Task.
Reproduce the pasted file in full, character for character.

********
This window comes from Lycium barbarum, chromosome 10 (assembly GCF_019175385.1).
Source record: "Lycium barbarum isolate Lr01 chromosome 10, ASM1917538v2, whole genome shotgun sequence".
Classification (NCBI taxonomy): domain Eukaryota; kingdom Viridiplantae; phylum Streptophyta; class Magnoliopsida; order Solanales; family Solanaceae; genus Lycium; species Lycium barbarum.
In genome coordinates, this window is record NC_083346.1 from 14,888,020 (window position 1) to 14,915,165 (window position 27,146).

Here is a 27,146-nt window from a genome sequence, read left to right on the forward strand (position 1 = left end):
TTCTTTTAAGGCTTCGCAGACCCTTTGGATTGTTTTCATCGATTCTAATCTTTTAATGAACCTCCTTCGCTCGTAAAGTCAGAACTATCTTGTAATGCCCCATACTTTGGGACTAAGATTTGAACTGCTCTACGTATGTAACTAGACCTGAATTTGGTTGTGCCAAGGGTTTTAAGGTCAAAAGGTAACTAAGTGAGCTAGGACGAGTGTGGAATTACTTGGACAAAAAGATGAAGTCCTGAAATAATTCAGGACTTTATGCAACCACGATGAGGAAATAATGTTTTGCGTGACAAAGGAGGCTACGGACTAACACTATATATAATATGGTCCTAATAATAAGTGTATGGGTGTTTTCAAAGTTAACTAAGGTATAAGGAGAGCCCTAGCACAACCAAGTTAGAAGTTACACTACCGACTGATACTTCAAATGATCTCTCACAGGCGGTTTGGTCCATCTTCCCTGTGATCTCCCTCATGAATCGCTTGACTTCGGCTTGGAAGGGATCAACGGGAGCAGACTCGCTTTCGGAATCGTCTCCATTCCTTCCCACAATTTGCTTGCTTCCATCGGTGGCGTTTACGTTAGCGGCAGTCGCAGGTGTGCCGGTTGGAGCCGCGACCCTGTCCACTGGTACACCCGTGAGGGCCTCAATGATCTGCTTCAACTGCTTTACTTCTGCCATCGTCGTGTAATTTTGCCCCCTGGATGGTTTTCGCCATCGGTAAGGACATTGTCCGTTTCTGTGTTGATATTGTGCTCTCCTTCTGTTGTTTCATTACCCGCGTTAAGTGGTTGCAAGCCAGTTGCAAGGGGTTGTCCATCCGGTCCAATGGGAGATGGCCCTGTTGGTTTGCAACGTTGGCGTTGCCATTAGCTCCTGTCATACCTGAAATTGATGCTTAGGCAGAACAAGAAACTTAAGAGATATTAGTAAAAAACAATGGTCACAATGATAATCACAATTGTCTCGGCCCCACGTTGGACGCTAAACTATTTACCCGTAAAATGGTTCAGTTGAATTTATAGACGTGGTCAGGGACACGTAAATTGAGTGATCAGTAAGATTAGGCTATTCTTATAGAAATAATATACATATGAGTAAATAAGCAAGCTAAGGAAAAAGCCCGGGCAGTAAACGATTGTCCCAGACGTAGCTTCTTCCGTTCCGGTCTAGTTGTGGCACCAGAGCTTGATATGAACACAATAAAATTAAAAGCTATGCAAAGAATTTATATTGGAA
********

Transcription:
This window comes from Lycium barbarum, chromosome 10 (assembly GCF_019175385.1).
Source record: "Lycium barbarum isolate Lr01 chromosome 10, ASM1917538v2, whole genome shotgun sequence".
Classification (NCBI taxonomy): domain Eukaryota; kingdom Viridiplantae; phylum Streptophyta; class Magnoliopsida; order Solanales; family Solanaceae; genus Lycium; species Lycium barbarum.
In genome coordinates, this window is record NC_083346.1 from 14,888,020 (window position 1) to 14,915,165 (window position 27,146).

Here is a 27,146-nt window from a genome sequence, read left to right on the forward strand (position 1 = left end):
TTCTTTTAAGGCTTCGCAGACCCTTTGGATTGTTTTCATCGATTCTAATCTTTTAATGAACCTCCTTCGCTCGTAAAGTCAGAACTATCTTGTAATGCCCCATACTTTGGGACTAAGATTTGAACTGCTCTACGTATGTAACTAGACCTGAATTTGGTTGTGCCAAGGGTTTTAAGGTCAAAAGGTAACTAAGTGAGCTAGGACGAGTGTGGAATTACTTGGACAAAAAGATGAAGTCCTGAAATAATTCAGGACTTTATGCAACCACGATGAGGAAATAATGTTTTGCGTGACAAAGGAGGCTACGGACTAACACTATATATAATATGGTCCTAATAATAAGTGTATGGGTGTTTTCAAAGTTAACTAAGGTATAAGGAGAGCCCTAGCACAACCAAGTTAGAAGTTACACTACCGACTGATACTTCAAATGATCTCTCACAGGCGGTTTGGTCCATCTTCCCTGTGATCTCCCTCATGAATCGCTTGACTTCGGCTTGGAAGGGATCAACGGGAGCAGACTCGCTTTCGGAATCGTCTCCATTCCTTCCCACAATTTGCTTGCTTCCATCGGTGGCGTTTACGTTAGCGGCAGTCGCAGGTGTGCCGGTTGGAGCCGCGACCCTGTCCACTGGTACACCCGTGAGGGCCTCAATGATCTGCTTCAACTGCTTTACTTCTGCCATCGTCGTGTAATTTTGCCCCCTGGATGGTTTTCGCCATCGGTAAGGACATTGTCCGTTTCTGTGTTGATATTGTGCTCTCCTTCTGTTGTTTCATTACCCGCGTTAAGTGGTTGCAAGCCAGTTGCAAGGGGTTGTCCATCCGGTCCAATGGGAGATGGCCCTGTTGGTTTGCAACGTTGGCGTTGCCATTAGCTCCTGTCATACCTGAAATTGATGCTTAGGCAGAACAAGAAACTTAAGAGATATTAGTAAAAAACAATGGTCACAATGATAATCACAATTGTCTCGGCCCCACGTTGGACGCTAAACTATTTACCCGTAAAATGGTTCAGTTGAATTTATAGACGTGGTCAGGGACACGTAAATTGAGTGATCAGTAAGATTAGGCTATTCTTATAGAAATAATATACATATGAGTAAATAAGCAAGCTAAGGAAAAAGCCCGGGCAGTAAACGATTGTCCCAGACGTAGCTTCTTCCGTTCCGGTCTAGTTGTGGCACCAGAGCTTGATATGAACACAATAAAATTAAAAGCTATGCAAAGAATTTATATTGGAA